Filed under: Destination Camping & RV Resorts, Family Weekend Trips, RV Campgrounds
Tips for camping on the cheap ;)
For many of us, our camping trips are, at least somewhat, shaped by our budget. Whether it is the length of time that we are able to get away, or the destination that we choose, money has some impact on our trip. No matter what kind(s) of camping that you prefer, there are always things that you can do to make your trip a little more affordable.
If you prefer to resort camp, most of your expense will probably be in your camping site fees. Many people don’t realize that there are a lot of campgrounds that offer: deals for things like staying a whole week (either a special week-long rate or sometimes deals like 7 nights for the price of 5), printable coupons for discounts like a percentage off or upgraded sites, and even special rates for park amenities if you purchase a package deal (this is not a deal though if you are not going to use those extras!). If you don’t see anything mentioned online, call and ask if they have any current specials/deals.
We have found that when we are looking for a place to do activities like water slides or mini golf, it saves us a lot of money to just go to a park that has these onsite, and where their cost is included in our camping fees, or that offer a package deal like daily armbands for everyone in the site for one price. This usually ends up being quite a bit cheaper, and more relaxing, for our family than driving to another location to go to these type of activities and back and forth to our camping spot.
When choosing any campground, it pays to call and inquire whether or not they charge extra fees for dogs, extra vehicles, or per person fees above ‘x’ number of people (if any of these apply to you). These can add significantly to your overall resort bill. For instance, right now I am sitting in Round Top Campground near Gettysburg, PA. We had actually driven by a competitor, and, hoping to stay there, we had called the other campground, who charges a per person fee above 2 adults and 2 kids. The per person fees would have put us up at $90 per night! A little more than we want to spend unless the campground has a waterslide or other extra activities. We called around, and got a site for less than half of that here since they are a ‘family rate’ campground – no extra fees if it is your immediate family. That one phone call saved us nearly $150 over the 3 nights that we are/were here – and this campground ended up being nicer anyway! LOL!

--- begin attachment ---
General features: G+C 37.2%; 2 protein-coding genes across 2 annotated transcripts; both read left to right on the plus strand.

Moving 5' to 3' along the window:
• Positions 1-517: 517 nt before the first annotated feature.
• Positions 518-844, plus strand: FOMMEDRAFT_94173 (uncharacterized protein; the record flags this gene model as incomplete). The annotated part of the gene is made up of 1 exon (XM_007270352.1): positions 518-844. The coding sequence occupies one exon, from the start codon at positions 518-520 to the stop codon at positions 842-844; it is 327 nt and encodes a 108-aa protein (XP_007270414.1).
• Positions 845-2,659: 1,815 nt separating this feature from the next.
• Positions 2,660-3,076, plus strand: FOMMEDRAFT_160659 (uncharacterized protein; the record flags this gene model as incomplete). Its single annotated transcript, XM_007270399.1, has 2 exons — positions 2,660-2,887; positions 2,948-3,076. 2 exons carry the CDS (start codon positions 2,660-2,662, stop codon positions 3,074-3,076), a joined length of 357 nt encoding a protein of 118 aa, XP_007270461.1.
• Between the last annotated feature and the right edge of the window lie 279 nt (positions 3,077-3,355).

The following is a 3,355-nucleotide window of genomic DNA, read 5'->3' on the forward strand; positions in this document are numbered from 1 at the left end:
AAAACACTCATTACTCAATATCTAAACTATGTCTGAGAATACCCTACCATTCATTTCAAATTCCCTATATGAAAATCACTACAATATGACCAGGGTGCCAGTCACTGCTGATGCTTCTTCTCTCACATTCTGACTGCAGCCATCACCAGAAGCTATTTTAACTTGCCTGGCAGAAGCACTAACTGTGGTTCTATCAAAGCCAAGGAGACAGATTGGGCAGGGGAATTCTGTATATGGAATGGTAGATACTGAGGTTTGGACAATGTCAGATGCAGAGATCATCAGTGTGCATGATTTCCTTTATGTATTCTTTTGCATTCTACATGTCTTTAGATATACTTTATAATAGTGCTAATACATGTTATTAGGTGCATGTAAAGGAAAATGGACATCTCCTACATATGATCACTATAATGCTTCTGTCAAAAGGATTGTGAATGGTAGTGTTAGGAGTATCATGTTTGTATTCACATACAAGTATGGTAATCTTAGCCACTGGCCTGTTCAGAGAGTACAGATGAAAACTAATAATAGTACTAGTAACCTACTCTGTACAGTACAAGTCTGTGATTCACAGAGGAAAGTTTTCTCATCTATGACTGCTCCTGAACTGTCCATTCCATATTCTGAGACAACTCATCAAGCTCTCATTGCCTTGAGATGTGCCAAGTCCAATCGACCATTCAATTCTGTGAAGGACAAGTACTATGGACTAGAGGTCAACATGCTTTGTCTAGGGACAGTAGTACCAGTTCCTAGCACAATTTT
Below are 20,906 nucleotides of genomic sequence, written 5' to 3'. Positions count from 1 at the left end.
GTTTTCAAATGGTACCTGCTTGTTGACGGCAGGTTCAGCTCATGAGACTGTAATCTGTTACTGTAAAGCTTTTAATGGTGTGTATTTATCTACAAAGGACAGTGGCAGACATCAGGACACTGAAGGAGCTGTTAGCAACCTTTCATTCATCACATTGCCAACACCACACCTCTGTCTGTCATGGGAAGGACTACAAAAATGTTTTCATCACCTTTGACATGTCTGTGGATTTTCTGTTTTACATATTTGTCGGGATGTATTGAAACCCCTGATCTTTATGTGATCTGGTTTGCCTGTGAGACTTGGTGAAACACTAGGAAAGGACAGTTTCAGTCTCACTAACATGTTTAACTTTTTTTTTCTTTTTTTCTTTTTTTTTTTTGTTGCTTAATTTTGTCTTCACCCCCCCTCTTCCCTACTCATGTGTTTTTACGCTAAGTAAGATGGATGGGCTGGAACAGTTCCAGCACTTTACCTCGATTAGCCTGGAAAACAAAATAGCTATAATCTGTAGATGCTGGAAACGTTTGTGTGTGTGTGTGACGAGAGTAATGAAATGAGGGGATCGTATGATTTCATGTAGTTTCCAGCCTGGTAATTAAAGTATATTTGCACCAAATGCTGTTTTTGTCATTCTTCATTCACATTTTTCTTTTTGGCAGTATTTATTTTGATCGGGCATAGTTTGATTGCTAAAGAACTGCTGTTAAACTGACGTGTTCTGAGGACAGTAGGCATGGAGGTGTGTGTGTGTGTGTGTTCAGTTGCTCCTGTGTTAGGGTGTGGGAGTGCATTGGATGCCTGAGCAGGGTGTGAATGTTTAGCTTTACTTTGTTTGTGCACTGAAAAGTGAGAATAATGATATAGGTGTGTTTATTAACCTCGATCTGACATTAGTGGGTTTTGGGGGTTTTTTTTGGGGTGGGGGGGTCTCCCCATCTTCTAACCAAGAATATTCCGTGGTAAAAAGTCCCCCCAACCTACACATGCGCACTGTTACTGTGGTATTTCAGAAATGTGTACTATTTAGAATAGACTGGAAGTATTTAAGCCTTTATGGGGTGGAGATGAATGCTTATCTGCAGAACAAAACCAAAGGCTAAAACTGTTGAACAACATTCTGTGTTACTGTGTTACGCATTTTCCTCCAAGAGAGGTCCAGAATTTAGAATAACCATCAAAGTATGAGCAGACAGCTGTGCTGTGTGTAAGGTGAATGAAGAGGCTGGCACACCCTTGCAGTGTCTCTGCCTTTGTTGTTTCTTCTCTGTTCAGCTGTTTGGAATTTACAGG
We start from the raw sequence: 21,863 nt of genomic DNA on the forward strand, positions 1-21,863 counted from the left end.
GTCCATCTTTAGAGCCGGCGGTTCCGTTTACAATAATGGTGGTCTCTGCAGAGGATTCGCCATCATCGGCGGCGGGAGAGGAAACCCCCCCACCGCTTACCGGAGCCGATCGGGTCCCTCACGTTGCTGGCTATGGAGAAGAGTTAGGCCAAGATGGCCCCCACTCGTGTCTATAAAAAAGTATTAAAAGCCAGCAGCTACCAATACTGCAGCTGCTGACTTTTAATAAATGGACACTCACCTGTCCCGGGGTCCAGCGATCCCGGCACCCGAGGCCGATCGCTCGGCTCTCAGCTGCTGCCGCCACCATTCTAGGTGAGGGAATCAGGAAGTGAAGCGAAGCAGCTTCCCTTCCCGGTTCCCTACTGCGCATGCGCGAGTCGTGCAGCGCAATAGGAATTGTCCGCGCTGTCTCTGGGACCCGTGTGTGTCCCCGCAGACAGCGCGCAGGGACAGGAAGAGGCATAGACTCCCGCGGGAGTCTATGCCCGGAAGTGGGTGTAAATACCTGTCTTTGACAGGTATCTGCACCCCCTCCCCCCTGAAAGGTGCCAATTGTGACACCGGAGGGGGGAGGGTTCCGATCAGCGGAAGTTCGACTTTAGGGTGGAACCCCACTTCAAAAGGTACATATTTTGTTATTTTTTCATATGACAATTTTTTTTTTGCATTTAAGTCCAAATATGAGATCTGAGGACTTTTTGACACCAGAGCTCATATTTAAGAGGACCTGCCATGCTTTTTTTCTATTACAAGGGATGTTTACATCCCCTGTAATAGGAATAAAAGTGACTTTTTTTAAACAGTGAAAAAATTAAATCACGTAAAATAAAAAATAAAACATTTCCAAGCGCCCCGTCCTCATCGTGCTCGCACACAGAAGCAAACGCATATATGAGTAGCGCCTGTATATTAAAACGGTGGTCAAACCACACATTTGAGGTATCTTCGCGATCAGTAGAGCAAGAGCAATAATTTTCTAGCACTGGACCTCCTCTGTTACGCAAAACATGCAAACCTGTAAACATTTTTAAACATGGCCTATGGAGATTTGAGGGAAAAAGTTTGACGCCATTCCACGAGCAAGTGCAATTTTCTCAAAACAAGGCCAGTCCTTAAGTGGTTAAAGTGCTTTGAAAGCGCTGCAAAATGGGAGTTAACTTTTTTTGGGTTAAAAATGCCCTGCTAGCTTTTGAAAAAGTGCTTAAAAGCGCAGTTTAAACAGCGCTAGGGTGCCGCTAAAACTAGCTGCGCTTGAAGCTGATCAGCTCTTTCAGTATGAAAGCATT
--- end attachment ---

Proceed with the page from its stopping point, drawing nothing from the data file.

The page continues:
Another way to save money, no matter where or how you camp, is to prepare ahead of time when purchasing items for your excursions. For instance, we seldom buy plain Hershey’s chocolate bars except for s’mores when we are camping. If I see them on sale at a good price, I will buy what I think that we will use for the entire summer – besides saving money, I don’t have to hassle with remembering to purchase them before we go each time. This can be done for most non-perishables, and meat; hot dogs, steaks, and hamburgers all freeze well. I like to have the meat that we will be using frozen anyway, then I can then put some of it (what we will be using the first day or two out) in the cooler to keep other stuff cold since we always need to take more than what fits in our fridge.
We make a point to shop like this for items such as sun screen and bug spray. It will often go on sale in the spring and fall, and if I catch a good clearance, I will buy for the entire next year. Also, just double checking that you have packed everything (like beach towels and EVERYONES swimsuits!) that you will need can be a huge buget saver – having to purchase new items at gift shop prices can be a killer!
If you are going to an unfamiliar place (like out of state), be sure to stop at the local Chamber of Commerce. If you are interested in exploring the area, ask the hosts there what the best attractions (that are worth the fees) are – they are not always what is advertised the most or best. And be sure to pick up a local attraction or tourist guide. Many of these include coupons or printed specials for the local businesses. Also, don’t discount free attractions; local parks can be a wonderful way to access the beach, go for a secluded hike, or stop for an inexpensive picnic lunch while you walk the local historic district.
If you like to visit national parks, it pays to invest in a National Parks Access Pass – $80 will get your family in to all the national sites, for free, for a year. Our National Access Pass has paid for it’s self many times over in the past 7 months!
There are so many ways to camp inexpensively! It is a great feeling to save money while you are vacationing – and those savings may just make it so that you can stay out longer or venture out again sooner! And that is a Good Thing!